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November 9, 1994

All That Glitters Is Not Beta Carotene

Author Affiliations

From the Channing Laboratory, Department of Medicine, Brigham and Women's Hospital and Harvard Medical School (Drs Hankinson and Stampfer), and the Departments of Epidemiology (Drs Hankinson and Stampfer) and Nutrition (Dr Stampfer), Harvard School of Public Health, Boston, Mass.

JAMA. 1994;272(18):1455-1456. doi:10.1001/jama.1994.03520180079040

After a long series of increasingly optimistic reports about the potential health benefits of dietary antioxidants, two reports of randomized trials considerably dampened the enthusiasm for these nutrients. The Finnish trial of beta carotene and vitamin E failed to show a reduction in lung cancer or cardiovascular disease among heavy smokers,1 and the Dartmouth trial showed no benefit of antioxidants for prevention of colon polyp recurrence.2 Now, in this issue of THE JOURNAL, two reports appear that link high antioxidant intake with reduced risk of coronary disease and age-related macular degeneration (AMD).3,4 What are we to make of these findings?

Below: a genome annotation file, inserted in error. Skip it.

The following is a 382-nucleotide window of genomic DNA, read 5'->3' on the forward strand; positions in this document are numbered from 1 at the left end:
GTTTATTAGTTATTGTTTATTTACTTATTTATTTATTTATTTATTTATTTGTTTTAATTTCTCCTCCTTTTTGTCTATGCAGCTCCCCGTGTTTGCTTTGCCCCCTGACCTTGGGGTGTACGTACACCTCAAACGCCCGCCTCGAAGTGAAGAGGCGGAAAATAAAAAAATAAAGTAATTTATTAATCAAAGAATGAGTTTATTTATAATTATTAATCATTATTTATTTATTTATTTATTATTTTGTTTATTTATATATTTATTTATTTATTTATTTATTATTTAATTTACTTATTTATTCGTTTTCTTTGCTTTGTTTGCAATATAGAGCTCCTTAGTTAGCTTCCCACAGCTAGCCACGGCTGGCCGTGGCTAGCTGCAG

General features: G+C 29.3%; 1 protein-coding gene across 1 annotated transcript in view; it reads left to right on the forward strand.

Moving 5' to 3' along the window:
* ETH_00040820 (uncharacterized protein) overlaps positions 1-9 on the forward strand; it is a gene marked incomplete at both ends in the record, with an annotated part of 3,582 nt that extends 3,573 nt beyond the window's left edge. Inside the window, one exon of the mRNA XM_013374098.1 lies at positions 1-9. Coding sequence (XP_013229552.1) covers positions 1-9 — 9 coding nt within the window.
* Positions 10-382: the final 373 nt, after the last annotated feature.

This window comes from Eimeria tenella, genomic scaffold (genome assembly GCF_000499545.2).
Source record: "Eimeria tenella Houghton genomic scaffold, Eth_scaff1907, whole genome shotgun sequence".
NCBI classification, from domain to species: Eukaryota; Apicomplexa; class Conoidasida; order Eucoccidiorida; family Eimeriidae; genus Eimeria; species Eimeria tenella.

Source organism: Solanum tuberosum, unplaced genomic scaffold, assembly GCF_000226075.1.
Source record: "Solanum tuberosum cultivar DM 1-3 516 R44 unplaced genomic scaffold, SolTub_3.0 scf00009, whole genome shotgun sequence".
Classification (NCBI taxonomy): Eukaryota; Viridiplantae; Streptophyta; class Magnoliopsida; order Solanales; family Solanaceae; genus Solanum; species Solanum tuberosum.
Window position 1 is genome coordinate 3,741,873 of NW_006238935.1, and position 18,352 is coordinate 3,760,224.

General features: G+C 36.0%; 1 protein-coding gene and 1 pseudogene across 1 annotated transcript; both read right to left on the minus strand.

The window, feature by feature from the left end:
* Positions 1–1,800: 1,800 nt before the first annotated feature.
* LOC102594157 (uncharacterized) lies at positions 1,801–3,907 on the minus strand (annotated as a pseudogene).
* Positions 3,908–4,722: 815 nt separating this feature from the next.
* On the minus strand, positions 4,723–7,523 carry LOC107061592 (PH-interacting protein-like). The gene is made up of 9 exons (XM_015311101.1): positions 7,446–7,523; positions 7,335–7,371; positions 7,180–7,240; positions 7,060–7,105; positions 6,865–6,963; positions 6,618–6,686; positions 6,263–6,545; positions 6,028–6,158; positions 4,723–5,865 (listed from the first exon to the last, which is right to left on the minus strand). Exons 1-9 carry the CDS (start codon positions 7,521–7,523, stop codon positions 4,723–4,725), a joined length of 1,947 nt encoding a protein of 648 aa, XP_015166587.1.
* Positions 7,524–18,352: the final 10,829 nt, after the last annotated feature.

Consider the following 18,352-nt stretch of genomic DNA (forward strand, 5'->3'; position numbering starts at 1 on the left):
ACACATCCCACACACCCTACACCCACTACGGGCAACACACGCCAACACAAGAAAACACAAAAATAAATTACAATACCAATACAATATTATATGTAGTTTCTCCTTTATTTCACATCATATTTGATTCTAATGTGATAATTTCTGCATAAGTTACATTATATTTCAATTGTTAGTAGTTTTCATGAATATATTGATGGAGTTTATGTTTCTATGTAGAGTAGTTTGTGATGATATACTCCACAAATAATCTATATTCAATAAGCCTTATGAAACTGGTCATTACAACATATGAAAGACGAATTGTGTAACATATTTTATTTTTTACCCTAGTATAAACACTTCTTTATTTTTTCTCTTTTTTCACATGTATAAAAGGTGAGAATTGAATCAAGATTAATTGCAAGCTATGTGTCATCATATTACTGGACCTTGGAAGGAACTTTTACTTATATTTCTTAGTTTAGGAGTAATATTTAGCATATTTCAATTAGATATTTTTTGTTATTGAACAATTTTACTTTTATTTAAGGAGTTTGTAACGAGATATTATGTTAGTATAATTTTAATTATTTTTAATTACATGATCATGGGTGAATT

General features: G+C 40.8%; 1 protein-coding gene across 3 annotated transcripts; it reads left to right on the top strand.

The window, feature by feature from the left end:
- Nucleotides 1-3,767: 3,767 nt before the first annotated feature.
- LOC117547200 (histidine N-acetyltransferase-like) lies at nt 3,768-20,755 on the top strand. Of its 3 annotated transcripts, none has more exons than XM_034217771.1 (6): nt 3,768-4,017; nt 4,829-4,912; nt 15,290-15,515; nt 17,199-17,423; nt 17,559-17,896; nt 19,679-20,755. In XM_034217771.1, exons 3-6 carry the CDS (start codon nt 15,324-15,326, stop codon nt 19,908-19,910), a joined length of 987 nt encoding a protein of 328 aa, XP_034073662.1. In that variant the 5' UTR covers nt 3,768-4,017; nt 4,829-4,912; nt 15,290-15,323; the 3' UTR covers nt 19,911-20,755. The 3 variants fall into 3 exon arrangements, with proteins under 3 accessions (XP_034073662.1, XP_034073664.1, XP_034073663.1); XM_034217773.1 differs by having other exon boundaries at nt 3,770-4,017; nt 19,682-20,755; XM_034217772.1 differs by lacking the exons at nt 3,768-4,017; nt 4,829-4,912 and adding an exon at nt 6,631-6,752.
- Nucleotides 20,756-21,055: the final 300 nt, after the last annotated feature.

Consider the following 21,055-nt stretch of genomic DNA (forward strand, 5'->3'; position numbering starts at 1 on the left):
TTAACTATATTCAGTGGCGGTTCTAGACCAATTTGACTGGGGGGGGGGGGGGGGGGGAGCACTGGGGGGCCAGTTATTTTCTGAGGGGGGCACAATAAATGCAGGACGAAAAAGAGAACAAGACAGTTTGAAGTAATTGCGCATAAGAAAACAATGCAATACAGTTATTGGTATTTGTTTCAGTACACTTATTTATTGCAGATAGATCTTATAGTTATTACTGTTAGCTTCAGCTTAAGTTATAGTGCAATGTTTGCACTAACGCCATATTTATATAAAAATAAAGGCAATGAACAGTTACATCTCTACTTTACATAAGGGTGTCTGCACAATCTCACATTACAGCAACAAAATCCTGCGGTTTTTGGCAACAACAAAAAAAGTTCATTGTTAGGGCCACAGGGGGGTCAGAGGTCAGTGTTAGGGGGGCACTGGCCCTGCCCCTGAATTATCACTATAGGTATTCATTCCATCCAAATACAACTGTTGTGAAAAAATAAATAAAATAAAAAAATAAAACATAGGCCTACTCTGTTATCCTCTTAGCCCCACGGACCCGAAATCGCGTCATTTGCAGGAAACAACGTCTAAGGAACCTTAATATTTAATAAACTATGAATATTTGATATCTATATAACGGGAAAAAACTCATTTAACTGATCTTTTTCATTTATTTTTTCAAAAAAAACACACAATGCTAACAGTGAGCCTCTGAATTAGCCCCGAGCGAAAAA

See also pp 1413 and 1439.

Morris et al3 observed a strong inverse association between total plasma carotenoids and subsequent risk of coronary heart disease (CHD) (relative risk, 0.64 between highest and lowest quartiles). Individual carotenoids were not assayed; thus, the authors appropriately caution against attributing

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